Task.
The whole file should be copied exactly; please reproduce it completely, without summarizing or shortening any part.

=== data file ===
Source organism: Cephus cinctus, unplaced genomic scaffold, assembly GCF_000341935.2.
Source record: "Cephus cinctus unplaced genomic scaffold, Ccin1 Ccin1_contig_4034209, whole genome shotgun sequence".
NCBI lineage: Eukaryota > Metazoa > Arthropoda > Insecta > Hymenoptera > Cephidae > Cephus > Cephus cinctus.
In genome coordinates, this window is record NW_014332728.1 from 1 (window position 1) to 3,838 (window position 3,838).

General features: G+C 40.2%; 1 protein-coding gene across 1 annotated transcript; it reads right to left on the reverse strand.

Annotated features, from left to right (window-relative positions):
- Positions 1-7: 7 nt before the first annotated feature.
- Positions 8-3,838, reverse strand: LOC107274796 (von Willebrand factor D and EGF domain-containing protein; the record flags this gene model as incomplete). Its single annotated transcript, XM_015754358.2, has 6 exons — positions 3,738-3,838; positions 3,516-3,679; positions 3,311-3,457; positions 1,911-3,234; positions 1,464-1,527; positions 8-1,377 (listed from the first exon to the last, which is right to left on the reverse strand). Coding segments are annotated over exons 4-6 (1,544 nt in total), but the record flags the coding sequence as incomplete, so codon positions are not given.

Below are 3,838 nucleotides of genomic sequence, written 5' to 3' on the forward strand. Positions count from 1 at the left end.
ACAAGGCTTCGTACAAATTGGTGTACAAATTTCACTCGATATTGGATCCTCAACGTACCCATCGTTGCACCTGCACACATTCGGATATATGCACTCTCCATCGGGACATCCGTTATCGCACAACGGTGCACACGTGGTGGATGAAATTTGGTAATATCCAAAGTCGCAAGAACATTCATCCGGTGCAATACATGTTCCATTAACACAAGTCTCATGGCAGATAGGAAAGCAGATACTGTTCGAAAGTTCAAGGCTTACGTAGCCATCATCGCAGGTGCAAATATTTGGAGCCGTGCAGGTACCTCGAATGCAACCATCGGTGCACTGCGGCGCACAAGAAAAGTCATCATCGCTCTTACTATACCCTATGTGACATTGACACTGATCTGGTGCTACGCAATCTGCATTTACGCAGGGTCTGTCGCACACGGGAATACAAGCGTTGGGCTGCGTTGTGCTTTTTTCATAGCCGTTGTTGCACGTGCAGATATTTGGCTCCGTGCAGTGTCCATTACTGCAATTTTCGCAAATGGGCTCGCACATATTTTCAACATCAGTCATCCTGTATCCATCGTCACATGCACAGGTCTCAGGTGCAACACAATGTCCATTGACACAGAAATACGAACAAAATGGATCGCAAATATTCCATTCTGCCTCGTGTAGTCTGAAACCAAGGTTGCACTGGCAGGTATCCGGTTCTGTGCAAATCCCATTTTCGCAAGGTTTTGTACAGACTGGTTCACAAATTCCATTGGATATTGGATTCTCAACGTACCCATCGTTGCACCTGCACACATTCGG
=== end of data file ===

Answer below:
Source organism: Cephus cinctus, unplaced genomic scaffold, assembly GCF_000341935.2.
Source record: "Cephus cinctus unplaced genomic scaffold, Ccin1 Ccin1_contig_4034209, whole genome shotgun sequence".
NCBI lineage: Eukaryota > Metazoa > Arthropoda > Insecta > Hymenoptera > Cephidae > Cephus > Cephus cinctus.
In genome coordinates, this window is record NW_014332728.1 from 1 (window position 1) to 3,838 (window position 3,838).

General features: G+C 40.2%; 1 protein-coding gene across 1 annotated transcript; it reads right to left on the reverse strand.

Annotated features, from left to right (window-relative positions):
- Positions 1-7: 7 nt before the first annotated feature.
- Positions 8-3,838, reverse strand: LOC107274796 (von Willebrand factor D and EGF domain-containing protein; the record flags this gene model as incomplete). Its single annotated transcript, XM_015754358.2, has 6 exons — positions 3,738-3,838; positions 3,516-3,679; positions 3,311-3,457; positions 1,911-3,234; positions 1,464-1,527; positions 8-1,377 (listed from the first exon to the last, which is right to left on the reverse strand). Coding segments are annotated over exons 4-6 (1,544 nt in total), but the record flags the coding sequence as incomplete, so codon positions are not given.

Below are 3,838 nucleotides of genomic sequence, written 5' to 3' on the forward strand. Positions count from 1 at the left end.
ACAAGGCTTCGTACAAATTGGTGTACAAATTTCACTCGATATTGGATCCTCAACGTACCCATCGTTGCACCTGCACACATTCGGATATATGCACTCTCCATCGGGACATCCGTTATCGCACAACGGTGCACACGTGGTGGATGAAATTTGGTAATATCCAAAGTCGCAAGAACATTCATCCGGTGCAATACATGTTCCATTAACACAAGTCTCATGGCAGATAGGAAAGCAGATACTGTTCGAAAGTTCAAGGCTTACGTAGCCATCATCGCAGGTGCAAATATTTGGAGCCGTGCAGGTACCTCGAATGCAACCATCGGTGCACTGCGGCGCACAAGAAAAGTCATCATCGCTCTTACTATACCCTATGTGACATTGACACTGATCTGGTGCTACGCAATCTGCATTTACGCAGGGTCTGTCGCACACGGGAATACAAGCGTTGGGCTGCGTTGTGCTTTTTTCATAGCCGTTGTTGCACGTGCAGATATTTGGCTCCGTGCAGTGTCCATTACTGCAATTTTCGCAAATGGGCTCGCACATATTTTCAACATCAGTCATCCTGTATCCATCGTCACATGCACAGGTCTCAGGTGCAACACAATGTCCATTGACACAGAAATACGAACAAAATGGATCGCAAATATTCCATTCTGCCTCGTGTAGTCTGAAACCAAGGTTGCACTGGCAGGTATCCGGTTCTGTGCAAATCCCATTTTCGCAAGGTTTTGTACAGACTGGTTCACAAATTCCATTGGATATTGGATTCTCAACGTACCCATCGTTGCACCTGCACACATTCGG